After Russia’s invasion of Ukraine, most Americans hate Russia, and I understand more about the difference between “dyakuyu” and “spasiba” – Kelsie Kimberlin

After Russia's invasion of Ukraine, most Americans hate Russia, and I understand more about the difference between "dyakuyu" and "spasiba" - Kelsie Kimberlin

Kelsie Kimberlin is an American-Ukrainian singer who lives in Washington, DC. She recently visited Ukraine to demonstrate her strong support for her other homeland, Ukraine, in this time of Russia's brutal war against us.

For several weeks, she has been doing a lot of humanitarian work - visiting the Ukrainian military, a hospital, a refugee center, orphanages, filming the consequences of the heinous crimes of the russian army on our territory, communicating and supporting those who suffered from the occupation forces in Irpin, Bucha and other de-occupied cities, and filming several music videos about the impact of the war on Ukraine and Ukrainians to call on the world to support us and stop the war that threatens not only us, but all civilized countries.

"Every day I see the atrocities committed against Ukraine, it is hard and painful for me to watch what is happening. But I realize that I have to be there not only informationally, but also physically," Kelsie wrote before arriving in Ukraine. How did the filming go, what did she see and feel among the destroyed civilian houses in Ukraine, was she afraid of sirens during air raids, and what message is she returning to America with? Kelsie Kimberlin told about this and other things exclusively to the ArmyInform correspondent.

For reference:

Kelsie Kimberlin is a popular American-Ukrainian singer who has been very active in support of Ukraine since the beginning of the large-scale invasion. In her music videos, she calls on people from all over the world to speak out in support of Ukraine in any way they can and to join charitable initiatives to support Ukrainians and the Armed Forces. Kelsie has given countless interviews on radio and television, speaking frankly about what is happening in Ukraine. Her music video about Ukraine "Spoof I Wonder" has received over 350 thousand views and is in active rotation on more than 80 radio stations around the world.

The video "We Are Ukrainian", in which Kelsie addresses the entire civilized world, has received a great response both in the media and on social media.

Kelsie and her family in the United States have sponsored and hosted at least a dozen war refugees.

Artists help open people's eyes to what is really happening with their videos

- Kelsie, you spent two weeks in Ukraine filming a video for your new music video for the song "Armageddon". You saw with your own eyes what happened after the Russian attacks in the Kyiv region (Irpin, Bucha) and, like all Ukrainians here, you had to hear air raid sirens because of new Russian attacks... Even now we are talking to the sound of sirens. Tell us, how did you feel here, where there is an active war going on, and what was it like to experience firsthand what Ukrainians feel every day?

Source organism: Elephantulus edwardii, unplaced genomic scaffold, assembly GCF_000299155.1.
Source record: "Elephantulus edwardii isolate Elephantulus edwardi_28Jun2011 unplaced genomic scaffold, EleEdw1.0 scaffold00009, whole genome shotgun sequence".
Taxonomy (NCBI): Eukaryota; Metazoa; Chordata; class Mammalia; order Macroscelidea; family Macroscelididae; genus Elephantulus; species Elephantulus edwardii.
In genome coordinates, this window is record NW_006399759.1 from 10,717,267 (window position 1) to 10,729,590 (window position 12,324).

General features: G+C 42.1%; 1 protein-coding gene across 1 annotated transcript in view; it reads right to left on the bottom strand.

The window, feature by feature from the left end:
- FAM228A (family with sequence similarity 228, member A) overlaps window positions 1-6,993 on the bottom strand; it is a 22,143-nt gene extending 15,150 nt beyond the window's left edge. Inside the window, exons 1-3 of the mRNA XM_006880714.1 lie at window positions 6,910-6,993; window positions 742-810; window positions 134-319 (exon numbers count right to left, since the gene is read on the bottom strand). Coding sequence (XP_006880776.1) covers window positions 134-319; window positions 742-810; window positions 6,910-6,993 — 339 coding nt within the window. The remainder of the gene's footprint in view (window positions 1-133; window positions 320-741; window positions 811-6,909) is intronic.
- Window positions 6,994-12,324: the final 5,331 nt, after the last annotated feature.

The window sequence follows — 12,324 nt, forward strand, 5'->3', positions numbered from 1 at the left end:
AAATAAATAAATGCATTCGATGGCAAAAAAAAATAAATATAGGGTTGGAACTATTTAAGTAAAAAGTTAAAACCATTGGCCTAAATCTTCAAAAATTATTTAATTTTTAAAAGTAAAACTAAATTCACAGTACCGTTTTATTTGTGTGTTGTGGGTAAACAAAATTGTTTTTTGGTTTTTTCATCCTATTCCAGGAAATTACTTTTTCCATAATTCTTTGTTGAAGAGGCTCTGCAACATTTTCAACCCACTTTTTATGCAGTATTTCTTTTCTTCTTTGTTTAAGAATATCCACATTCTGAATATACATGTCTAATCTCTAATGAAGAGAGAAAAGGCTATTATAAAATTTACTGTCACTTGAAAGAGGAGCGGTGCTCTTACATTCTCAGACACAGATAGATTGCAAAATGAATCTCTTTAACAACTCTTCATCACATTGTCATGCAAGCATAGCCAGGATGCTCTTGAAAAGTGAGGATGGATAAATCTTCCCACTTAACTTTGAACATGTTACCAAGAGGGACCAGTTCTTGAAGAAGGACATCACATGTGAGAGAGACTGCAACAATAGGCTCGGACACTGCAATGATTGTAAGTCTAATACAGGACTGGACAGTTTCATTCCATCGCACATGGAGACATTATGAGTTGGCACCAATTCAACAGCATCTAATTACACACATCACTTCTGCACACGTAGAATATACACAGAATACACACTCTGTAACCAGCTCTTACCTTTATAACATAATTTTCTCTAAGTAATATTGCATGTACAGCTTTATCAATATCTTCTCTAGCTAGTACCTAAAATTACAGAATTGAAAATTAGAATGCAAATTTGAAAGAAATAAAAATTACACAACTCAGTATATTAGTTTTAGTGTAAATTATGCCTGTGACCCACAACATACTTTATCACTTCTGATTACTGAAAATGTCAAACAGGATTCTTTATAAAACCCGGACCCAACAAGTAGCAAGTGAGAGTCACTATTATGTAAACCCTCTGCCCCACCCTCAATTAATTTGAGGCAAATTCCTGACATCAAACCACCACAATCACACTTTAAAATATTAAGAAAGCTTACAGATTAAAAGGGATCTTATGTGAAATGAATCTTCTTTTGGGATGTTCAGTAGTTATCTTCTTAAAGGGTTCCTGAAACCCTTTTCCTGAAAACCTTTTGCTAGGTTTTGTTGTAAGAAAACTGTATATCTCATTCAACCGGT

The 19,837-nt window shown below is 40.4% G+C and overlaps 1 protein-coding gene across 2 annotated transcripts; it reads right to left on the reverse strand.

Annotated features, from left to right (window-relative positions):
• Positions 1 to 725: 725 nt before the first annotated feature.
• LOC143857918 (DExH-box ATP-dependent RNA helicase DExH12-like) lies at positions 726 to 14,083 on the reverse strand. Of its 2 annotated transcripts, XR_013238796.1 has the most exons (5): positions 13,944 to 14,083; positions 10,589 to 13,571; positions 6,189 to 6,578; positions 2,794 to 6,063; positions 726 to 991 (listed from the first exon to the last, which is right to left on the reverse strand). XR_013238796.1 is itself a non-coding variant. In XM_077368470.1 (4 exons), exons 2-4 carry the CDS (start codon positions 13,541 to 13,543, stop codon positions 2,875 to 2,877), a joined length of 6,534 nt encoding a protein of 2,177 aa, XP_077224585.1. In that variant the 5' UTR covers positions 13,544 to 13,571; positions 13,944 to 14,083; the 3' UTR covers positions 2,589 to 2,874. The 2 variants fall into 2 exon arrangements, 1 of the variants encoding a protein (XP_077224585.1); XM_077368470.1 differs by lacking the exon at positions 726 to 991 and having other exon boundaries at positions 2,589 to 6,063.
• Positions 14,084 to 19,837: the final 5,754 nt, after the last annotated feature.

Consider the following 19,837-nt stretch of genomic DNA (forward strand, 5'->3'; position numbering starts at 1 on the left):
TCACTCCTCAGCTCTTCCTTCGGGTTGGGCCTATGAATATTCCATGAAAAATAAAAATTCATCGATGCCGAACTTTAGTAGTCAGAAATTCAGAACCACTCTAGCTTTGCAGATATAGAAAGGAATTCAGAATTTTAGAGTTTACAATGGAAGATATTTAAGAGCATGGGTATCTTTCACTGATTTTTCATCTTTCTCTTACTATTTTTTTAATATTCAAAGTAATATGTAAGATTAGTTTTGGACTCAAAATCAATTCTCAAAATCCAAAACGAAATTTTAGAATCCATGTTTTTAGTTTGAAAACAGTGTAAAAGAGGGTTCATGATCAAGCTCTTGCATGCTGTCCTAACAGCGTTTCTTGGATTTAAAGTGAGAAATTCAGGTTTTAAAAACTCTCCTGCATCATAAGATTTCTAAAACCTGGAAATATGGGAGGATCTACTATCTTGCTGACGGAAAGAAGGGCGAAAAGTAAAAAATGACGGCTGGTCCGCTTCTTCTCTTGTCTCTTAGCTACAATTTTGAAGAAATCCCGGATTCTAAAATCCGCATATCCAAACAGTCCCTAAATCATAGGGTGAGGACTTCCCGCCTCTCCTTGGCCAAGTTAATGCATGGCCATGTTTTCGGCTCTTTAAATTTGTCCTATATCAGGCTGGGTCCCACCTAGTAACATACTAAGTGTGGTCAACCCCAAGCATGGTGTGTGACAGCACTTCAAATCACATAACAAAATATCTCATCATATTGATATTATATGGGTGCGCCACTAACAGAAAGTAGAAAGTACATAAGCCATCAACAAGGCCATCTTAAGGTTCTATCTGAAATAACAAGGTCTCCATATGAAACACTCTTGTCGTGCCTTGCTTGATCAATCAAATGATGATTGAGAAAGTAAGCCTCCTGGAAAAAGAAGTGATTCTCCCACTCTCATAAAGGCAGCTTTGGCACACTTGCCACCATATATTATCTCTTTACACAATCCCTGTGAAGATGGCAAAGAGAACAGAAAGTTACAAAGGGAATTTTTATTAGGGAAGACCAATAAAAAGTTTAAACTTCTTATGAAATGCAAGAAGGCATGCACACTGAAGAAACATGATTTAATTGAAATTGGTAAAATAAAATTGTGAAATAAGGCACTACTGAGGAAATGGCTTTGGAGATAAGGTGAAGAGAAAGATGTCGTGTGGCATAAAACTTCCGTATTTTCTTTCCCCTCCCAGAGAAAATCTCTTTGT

- Yes, during the filming, we heard dozens of sirens almost all the time, and I saw Shahed attack drones and a Kinzhal hypersonic missile flying almost directly over my head. It was especially scary on the last day of our stay, because the Russian attack happened in the afternoon and we saw what was happening in the sky. It was like some kind of madness. The windows were shaking...

These sirens were just unbearable. They sounded day and night. Every time I woke up. However, I realized that we knew what was ahead of us, we knew that we would return to America in peace, while Ukrainians would continue to live like this here.

- Did you regret deciding to come?

- I thought it was worth the risk, because the video we made can help Americans and other people in the world understand that Ukrainians need to close the sky from Russian attacks. I think that showing people places they don't see in the news is very important. Because the news doesn't tell you everything that's going on.

With my work in Ukraine, I try to make people realize that the war is still going on and it's still very serious. And that Ukraine needs to get help. At the moment I think the US can help Ukraine more, and I think all the other countries can too. So, it's important that as many people as possible keep talking about it, maybe we can all together actually help Ukraine win. That's what I'm trying to do. Because a lot of people look at artists, at celebrities, and if they actually see that someone has actually been to all these places, shows real footage in their videos, especially of houses that were fine at first, and then they're just destroyed, or a church that's destroyed, it's different... I am not a very big celebrity yet, but I am a Ukrainian woman who wants people to talk about Ukraine. My videos will help people to feel this reality that Ukrainians live in every day, to think about what each of them can do to help. So I just want you to be proud to be Ukrainian, of course, I'm really happy that my mom is Ukrainian and I'm Ukrainian as well. And I thought, if anyone should convey this to Americans, it should be a Ukrainian American.